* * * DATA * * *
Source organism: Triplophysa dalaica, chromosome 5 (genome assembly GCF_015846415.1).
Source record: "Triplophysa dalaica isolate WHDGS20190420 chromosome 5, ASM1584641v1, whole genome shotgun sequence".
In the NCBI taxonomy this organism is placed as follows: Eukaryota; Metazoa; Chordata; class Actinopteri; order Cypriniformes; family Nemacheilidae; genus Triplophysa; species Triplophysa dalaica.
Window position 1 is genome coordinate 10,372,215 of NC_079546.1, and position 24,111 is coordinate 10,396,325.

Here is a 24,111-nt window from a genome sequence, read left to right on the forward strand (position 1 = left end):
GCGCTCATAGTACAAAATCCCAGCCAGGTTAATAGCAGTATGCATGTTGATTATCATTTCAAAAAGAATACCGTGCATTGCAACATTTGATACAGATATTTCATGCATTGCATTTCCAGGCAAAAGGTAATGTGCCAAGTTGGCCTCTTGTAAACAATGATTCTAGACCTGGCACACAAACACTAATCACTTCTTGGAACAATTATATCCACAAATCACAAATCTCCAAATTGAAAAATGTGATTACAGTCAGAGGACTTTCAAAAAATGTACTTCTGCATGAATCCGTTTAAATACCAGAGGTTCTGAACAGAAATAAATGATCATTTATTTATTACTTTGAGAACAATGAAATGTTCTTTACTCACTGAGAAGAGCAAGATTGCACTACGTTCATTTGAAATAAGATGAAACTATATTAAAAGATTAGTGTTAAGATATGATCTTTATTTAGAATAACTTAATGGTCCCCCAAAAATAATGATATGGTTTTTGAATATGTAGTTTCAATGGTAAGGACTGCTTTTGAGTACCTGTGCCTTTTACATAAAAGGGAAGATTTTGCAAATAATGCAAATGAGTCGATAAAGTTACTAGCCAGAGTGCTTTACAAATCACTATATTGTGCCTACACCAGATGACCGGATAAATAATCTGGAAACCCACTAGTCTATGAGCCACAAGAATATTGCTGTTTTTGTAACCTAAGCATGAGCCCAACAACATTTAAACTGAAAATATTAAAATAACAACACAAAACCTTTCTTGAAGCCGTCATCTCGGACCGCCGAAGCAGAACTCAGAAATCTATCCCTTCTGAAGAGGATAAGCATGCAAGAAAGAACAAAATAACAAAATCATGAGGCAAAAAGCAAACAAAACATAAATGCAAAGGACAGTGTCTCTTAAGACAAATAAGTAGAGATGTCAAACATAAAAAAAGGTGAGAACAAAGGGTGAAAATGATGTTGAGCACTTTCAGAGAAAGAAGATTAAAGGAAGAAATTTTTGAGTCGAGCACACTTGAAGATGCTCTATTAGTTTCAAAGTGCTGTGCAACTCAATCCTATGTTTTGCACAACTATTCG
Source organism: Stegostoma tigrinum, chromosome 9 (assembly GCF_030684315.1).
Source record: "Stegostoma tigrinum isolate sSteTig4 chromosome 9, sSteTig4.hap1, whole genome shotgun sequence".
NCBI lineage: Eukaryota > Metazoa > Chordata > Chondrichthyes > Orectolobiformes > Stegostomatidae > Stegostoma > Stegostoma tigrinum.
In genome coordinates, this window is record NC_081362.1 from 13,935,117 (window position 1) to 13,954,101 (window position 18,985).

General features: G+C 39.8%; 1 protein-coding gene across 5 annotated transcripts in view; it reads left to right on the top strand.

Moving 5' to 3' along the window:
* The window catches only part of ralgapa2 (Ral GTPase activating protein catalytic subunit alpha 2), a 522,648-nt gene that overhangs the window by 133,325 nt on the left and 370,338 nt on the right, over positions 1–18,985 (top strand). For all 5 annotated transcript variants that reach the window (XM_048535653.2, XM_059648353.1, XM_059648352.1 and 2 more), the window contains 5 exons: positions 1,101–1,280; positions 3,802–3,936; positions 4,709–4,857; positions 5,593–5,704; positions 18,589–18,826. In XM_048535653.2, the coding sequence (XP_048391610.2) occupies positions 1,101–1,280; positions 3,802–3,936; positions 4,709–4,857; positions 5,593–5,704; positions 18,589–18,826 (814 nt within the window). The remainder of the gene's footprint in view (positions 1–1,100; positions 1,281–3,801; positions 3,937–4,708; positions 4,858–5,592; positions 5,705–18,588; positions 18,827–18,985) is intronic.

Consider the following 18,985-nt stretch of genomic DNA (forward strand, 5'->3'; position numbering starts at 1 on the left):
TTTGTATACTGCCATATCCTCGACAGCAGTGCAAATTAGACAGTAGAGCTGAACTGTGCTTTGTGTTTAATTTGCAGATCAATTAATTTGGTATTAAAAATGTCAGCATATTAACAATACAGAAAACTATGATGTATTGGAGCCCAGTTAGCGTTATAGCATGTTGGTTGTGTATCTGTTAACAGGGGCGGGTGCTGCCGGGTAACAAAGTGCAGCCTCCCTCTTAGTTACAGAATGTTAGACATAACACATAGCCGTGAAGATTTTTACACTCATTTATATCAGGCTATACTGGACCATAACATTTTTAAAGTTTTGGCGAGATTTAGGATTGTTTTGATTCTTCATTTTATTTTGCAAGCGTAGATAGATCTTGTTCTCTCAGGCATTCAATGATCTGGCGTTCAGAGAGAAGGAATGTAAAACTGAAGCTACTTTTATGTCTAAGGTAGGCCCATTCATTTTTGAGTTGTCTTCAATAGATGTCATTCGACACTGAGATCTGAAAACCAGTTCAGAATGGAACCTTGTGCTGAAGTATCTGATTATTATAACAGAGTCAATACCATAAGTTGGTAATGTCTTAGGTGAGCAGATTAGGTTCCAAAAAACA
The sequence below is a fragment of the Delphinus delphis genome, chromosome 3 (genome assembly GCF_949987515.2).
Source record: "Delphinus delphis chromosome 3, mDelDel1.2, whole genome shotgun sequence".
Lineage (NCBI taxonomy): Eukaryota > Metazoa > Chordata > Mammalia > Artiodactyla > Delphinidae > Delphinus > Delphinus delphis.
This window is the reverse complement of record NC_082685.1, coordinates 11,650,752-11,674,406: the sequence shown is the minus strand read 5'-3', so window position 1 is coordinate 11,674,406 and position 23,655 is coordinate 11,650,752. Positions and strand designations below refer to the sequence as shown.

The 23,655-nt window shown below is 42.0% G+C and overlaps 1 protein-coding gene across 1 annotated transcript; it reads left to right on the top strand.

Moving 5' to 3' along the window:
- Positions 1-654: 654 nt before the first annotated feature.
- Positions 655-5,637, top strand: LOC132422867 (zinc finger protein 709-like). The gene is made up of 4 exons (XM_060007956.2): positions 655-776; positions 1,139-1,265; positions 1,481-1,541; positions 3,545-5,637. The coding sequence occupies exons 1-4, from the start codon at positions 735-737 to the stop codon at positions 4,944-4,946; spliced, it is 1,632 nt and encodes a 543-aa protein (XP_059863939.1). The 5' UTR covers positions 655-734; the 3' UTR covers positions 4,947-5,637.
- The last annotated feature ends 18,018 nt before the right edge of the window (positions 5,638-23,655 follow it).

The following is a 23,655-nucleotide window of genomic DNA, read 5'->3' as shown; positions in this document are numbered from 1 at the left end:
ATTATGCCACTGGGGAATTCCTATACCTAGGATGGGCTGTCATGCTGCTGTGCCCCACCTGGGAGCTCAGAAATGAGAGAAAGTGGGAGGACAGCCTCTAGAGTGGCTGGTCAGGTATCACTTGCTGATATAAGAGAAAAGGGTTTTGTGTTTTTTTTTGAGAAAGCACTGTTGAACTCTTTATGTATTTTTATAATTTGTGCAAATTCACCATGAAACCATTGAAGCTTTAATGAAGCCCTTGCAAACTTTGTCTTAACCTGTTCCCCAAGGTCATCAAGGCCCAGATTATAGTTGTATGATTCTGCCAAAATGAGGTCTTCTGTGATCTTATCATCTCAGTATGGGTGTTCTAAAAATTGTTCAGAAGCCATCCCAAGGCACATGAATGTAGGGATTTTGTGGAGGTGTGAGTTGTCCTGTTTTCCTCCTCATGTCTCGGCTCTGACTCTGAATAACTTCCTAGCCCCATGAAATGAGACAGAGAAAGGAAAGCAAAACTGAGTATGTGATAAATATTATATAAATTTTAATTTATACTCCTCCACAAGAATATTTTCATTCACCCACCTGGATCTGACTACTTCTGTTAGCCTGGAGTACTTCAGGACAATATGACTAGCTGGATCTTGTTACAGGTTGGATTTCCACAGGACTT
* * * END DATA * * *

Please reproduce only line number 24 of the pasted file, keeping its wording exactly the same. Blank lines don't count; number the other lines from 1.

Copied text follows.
- The last annotated feature ends 18,018 nt before the right edge of the window (positions 5,638-23,655 follow it).